William Blackstone’s masterpiece, Commentaries on the Laws of England (1765–1769), famously took the “ungodly jumble” of English law and transformed it into an elegant and easily transportable four-volume summary. Soon after publication, the work became an international monument not only to English law, but to universal English concepts of justice and what Blackstone called “the immutable laws of good and evil.”Some endorsements:
Most legal historians regard the Commentaries as a brilliant application of Enlightenment reasoning to English legal history. Loving Justice contends that Blackstone’s work extends beyond making sense of English law to invoke emotions such as desire, disgust, sadness, embarrassment, terror, tenderness, and happiness. By enlisting an affective aesthetics to represent English law as just, Blackstone created an evocative poetics of justice whose influence persists across the Western world. In doing so, he encouraged readers to feel as much as reason their way to justice.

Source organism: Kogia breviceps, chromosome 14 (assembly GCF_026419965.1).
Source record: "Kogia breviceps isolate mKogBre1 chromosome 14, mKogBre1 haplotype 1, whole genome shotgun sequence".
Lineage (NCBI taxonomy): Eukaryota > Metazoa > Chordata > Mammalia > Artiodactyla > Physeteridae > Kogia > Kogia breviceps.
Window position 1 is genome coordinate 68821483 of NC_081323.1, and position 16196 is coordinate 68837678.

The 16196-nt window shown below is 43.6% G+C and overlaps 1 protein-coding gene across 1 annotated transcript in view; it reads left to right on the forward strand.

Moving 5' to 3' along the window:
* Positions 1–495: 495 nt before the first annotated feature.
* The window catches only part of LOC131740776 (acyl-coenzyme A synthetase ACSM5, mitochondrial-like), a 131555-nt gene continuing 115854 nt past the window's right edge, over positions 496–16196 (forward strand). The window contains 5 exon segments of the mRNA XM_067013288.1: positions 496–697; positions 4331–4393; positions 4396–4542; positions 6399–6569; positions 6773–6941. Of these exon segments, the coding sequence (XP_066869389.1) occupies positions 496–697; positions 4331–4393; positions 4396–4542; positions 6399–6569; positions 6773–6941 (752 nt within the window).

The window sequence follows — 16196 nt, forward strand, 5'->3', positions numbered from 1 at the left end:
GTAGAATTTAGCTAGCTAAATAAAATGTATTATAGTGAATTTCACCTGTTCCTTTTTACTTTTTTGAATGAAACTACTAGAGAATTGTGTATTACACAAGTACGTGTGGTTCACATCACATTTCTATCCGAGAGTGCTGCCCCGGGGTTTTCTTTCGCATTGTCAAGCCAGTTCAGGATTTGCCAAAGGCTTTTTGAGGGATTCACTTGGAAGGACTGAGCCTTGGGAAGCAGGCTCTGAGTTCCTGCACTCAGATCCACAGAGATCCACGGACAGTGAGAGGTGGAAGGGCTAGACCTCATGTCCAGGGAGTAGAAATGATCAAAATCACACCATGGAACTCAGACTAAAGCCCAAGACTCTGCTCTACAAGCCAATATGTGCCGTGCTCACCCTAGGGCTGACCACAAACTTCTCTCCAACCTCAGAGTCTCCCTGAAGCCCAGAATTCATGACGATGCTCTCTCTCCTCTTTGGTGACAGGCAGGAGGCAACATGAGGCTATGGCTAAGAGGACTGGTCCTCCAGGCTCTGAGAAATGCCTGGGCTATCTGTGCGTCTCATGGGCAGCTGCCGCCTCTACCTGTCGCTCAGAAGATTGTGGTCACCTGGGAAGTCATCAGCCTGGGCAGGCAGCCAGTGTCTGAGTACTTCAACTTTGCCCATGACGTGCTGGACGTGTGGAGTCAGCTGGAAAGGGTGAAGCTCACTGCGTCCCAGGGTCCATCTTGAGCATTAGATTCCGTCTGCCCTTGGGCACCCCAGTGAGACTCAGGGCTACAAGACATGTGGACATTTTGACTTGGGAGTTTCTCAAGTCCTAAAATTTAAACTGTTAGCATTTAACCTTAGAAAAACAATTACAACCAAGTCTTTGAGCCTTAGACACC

Ultimately, Temple argues that the Commentaries offers a complex map of our affective relationship to juridical culture, one that illuminates both individual and communal understandings of our search for justice, and is crucial for understanding both justice and injustice today.
“There is significant interest in the writings of William Blackstone amongst scholars and practitioners in the legal domain, and Kathryn Temple sheds new light upon his legacy. But what makes this book especially fascinating is this re-imagining of the aesthetic and emotional world of eighteenth-century English law, and the re-viewing of texts in regards thereto. This is a superb work.” ~Robert Barsky, Professor of Law, Vanderbilt Law School--Dan Ernst
“In this first sustained close reading of Blackstone’s Commentaries as a work of high art and sensibility, Kathyrn Temple locates book and author in their eighteenth-century emotional context, while showing how they can still speak to us today.” ~Wilfrid Prest, author of William Blackstone: Law and Letters in the Eighteenth Century
“Kathryn Temple provides a unique multi-disciplinary perspective on English law in the eighteenth century by taking account of the emotions and aesthetics of Blackstone’s Commentaries. This learned and witty book is a must-read for anyone interested in the popular appeal of justice in all its complexity.” ~David Lemmings, ARC Centre for the History of Emotions, University of Adelaide